Is Marriage Still a Patriarchal Institution?
“Even today, some traditions linger from a time when women were pawns of men to be given and taken.”
Words by Lauren Ballad
In June 2018, Rebecca Steinfeld and Charles Keidan won a case they had been fighting for more than three years – their right to a civil partnership. Civil partnerships were created in order for same-sex relationships to be recognised by the government, since they were unable to marry until the Marriage (Same Sex Couples) Act came into force in 2014.
According to Steinfeld and Keidan, marriage wasn’t right for them. They claim that the institution of marriage is entrenched in patriarchal connotations, and in their commitment to equality, they did not wish to participate. They even seek to abandon the double-barrel surname tradition in favour of combining their surnames to create the family name Keidstein.
While it is certainly true that marriage has a history of inequality, is this still true today?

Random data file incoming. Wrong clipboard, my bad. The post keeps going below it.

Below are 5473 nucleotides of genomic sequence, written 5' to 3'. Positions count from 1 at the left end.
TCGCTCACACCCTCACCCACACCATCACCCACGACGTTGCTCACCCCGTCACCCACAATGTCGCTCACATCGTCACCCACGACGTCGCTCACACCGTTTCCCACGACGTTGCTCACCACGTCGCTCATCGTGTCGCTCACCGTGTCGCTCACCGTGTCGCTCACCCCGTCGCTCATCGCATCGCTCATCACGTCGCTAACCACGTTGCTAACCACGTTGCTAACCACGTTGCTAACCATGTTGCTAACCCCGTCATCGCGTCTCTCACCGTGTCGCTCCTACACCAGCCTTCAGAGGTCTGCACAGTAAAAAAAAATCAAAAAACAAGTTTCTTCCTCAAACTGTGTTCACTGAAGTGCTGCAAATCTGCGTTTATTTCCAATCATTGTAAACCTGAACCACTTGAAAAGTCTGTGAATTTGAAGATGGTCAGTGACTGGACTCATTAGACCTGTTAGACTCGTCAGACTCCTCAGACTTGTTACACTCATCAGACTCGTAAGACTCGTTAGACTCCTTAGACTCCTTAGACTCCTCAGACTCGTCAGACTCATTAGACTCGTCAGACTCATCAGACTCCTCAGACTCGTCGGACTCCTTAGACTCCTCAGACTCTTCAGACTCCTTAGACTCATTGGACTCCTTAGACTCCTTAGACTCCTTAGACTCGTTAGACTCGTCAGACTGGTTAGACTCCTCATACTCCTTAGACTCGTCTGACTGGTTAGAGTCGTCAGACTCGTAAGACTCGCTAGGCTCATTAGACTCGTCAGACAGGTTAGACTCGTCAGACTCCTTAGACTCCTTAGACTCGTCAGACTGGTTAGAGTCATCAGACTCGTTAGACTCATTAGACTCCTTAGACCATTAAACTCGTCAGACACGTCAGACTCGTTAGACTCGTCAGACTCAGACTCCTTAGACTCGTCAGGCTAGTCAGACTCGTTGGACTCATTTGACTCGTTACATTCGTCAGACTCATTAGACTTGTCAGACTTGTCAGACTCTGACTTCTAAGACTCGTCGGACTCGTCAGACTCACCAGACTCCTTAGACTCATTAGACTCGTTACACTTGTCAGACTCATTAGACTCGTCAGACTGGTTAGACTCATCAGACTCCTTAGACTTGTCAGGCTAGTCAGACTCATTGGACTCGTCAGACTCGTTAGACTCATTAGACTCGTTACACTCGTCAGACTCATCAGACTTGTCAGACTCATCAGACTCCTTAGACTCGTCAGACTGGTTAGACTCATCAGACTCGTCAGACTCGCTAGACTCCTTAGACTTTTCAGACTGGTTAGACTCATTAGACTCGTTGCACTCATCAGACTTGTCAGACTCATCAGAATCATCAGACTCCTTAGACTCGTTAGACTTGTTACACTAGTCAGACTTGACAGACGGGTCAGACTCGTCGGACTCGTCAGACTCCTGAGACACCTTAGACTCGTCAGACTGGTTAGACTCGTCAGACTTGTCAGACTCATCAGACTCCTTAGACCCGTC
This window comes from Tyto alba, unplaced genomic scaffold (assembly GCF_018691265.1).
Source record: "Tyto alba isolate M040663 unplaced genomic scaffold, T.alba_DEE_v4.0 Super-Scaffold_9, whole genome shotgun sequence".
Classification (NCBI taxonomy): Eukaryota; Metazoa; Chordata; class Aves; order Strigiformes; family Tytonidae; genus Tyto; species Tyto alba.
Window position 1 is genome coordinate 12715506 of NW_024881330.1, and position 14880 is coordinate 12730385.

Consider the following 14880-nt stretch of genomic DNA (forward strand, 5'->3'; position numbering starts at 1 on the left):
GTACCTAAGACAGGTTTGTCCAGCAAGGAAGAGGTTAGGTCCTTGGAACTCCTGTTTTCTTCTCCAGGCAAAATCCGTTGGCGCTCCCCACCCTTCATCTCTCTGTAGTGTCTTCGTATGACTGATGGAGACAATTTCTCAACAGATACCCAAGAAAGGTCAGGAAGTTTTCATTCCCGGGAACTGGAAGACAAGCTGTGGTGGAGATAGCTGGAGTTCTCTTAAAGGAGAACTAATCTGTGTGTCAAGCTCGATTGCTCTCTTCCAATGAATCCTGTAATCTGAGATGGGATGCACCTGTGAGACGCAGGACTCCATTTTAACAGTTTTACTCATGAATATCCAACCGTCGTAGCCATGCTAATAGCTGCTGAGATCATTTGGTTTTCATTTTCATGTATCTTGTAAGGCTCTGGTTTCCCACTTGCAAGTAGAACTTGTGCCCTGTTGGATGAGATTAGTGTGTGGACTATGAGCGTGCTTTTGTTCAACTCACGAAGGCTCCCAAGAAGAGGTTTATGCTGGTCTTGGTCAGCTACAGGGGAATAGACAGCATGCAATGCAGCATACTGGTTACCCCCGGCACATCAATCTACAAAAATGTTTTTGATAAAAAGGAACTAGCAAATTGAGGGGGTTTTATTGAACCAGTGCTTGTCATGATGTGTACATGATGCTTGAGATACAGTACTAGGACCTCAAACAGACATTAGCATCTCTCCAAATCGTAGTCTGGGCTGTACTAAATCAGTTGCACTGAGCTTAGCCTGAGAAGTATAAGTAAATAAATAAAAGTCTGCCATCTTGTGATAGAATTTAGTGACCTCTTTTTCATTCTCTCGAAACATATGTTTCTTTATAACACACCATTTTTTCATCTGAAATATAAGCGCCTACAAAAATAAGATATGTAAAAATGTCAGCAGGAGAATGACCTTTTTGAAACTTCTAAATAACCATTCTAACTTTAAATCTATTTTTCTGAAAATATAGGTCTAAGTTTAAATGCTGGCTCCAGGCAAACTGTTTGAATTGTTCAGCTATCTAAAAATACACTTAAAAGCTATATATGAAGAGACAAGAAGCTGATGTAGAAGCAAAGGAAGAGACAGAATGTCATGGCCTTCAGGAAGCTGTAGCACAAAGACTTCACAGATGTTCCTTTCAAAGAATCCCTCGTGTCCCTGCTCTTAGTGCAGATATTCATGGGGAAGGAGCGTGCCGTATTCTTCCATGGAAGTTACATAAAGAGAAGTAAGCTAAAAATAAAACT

Throughout English history, marriage has been a transaction, often involving a dowry or ‘bride-price’. It was almost entirely negotiated by the husband and father of the bride, with the woman having little or no say at all. Until the Married Women’s Property Act in 1882, women were considered as one entity with their husbands, subservient and required to surrender all property. It must be noted, too, that many parts of the world have not progressed in their marriage equality as the UK have.
Even today, some traditions linger from a time when women were pawns of men to be given and taken. Many still ask the father of the bride for his permission to marry his daughter, the father of the bride often ‘gives her away’ to her husband during weddings, and wives usually take their husband’s surname.
It is clear therefore where Steinfeld and Keidan’s uncertainties come from. However, although the history of marriage is fraught with awful treatment of women, is it fair to still consider marriage as something inherently patriarchal?
When contrasted with civil partnerships, perhaps it is. Civil partnerships were designed for same sex couples, and thus the law was designed with perfect symmetry and equality between both parties. For instance, certificates of civil partnerships include the names of both parents of the parties, whereas certificates of marriage still include only the names of the fathers of the parties. Although marriage laws have been changed to ensure equality, there is something alluring about a new legal relationship that has not required the same modernising.